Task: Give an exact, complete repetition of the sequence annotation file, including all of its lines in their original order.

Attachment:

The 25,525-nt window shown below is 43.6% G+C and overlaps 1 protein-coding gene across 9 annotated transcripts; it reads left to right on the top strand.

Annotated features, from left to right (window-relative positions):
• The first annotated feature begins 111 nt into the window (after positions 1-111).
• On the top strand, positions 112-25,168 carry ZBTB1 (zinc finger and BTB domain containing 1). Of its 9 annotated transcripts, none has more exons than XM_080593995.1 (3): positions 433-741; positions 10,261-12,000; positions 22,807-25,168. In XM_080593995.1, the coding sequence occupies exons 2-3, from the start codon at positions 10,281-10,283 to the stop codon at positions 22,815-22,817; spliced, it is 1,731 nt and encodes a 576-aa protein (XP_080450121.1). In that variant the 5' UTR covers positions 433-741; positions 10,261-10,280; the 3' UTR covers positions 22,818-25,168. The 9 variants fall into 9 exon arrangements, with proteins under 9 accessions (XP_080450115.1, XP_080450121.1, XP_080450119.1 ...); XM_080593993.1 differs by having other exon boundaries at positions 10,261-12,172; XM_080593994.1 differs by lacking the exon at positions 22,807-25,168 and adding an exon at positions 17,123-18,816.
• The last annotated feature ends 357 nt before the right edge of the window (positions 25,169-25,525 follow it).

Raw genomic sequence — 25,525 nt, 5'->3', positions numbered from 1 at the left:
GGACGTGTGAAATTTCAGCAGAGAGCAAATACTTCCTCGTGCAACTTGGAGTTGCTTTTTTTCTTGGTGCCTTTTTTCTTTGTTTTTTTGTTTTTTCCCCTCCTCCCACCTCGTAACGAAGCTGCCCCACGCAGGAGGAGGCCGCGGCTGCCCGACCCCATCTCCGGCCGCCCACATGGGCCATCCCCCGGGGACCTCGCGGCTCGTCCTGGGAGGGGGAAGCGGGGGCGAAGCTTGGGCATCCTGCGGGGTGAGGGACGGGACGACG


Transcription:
The 25,525-nt window shown below is 43.6% G+C and overlaps 1 protein-coding gene across 9 annotated transcripts; it reads left to right on the top strand.

Annotated features, from left to right (window-relative positions):
• The first annotated feature begins 111 nt into the window (after positions 1-111).
• On the top strand, positions 112-25,168 carry ZBTB1 (zinc finger and BTB domain containing 1). Of its 9 annotated transcripts, none has more exons than XM_080593995.1 (3): positions 433-741; positions 10,261-12,000; positions 22,807-25,168. In XM_080593995.1, the coding sequence occupies exons 2-3, from the start codon at positions 10,281-10,283 to the stop codon at positions 22,815-22,817; spliced, it is 1,731 nt and encodes a 576-aa protein (XP_080450121.1). In that variant the 5' UTR covers positions 433-741; positions 10,261-10,280; the 3' UTR covers positions 22,818-25,168. The 9 variants fall into 9 exon arrangements, with proteins under 9 accessions (XP_080450115.1, XP_080450121.1, XP_080450119.1 ...); XM_080593993.1 differs by having other exon boundaries at positions 10,261-12,172; XM_080593994.1 differs by lacking the exon at positions 22,807-25,168 and adding an exon at positions 17,123-18,816.
• The last annotated feature ends 357 nt before the right edge of the window (positions 25,169-25,525 follow it).

Raw genomic sequence — 25,525 nt, 5'->3', positions numbered from 1 at the left:
GGACGTGTGAAATTTCAGCAGAGAGCAAATACTTCCTCGTGCAACTTGGAGTTGCTTTTTTTCTTGGTGCCTTTTTTCTTTGTTTTTTTGTTTTTTCCCCTCCTCCCACCTCGTAACGAAGCTGCCCCACGCAGGAGGAGGCCGCGGCTGCCCGACCCCATCTCCGGCCGCCCACATGGGCCATCCCCCGGGGACCTCGCGGCTCGTCCTGGGAGGGGGAAGCGGGGGCGAAGCTTGGGCATCCTGCGGGGTGAGGGACGGGACGACG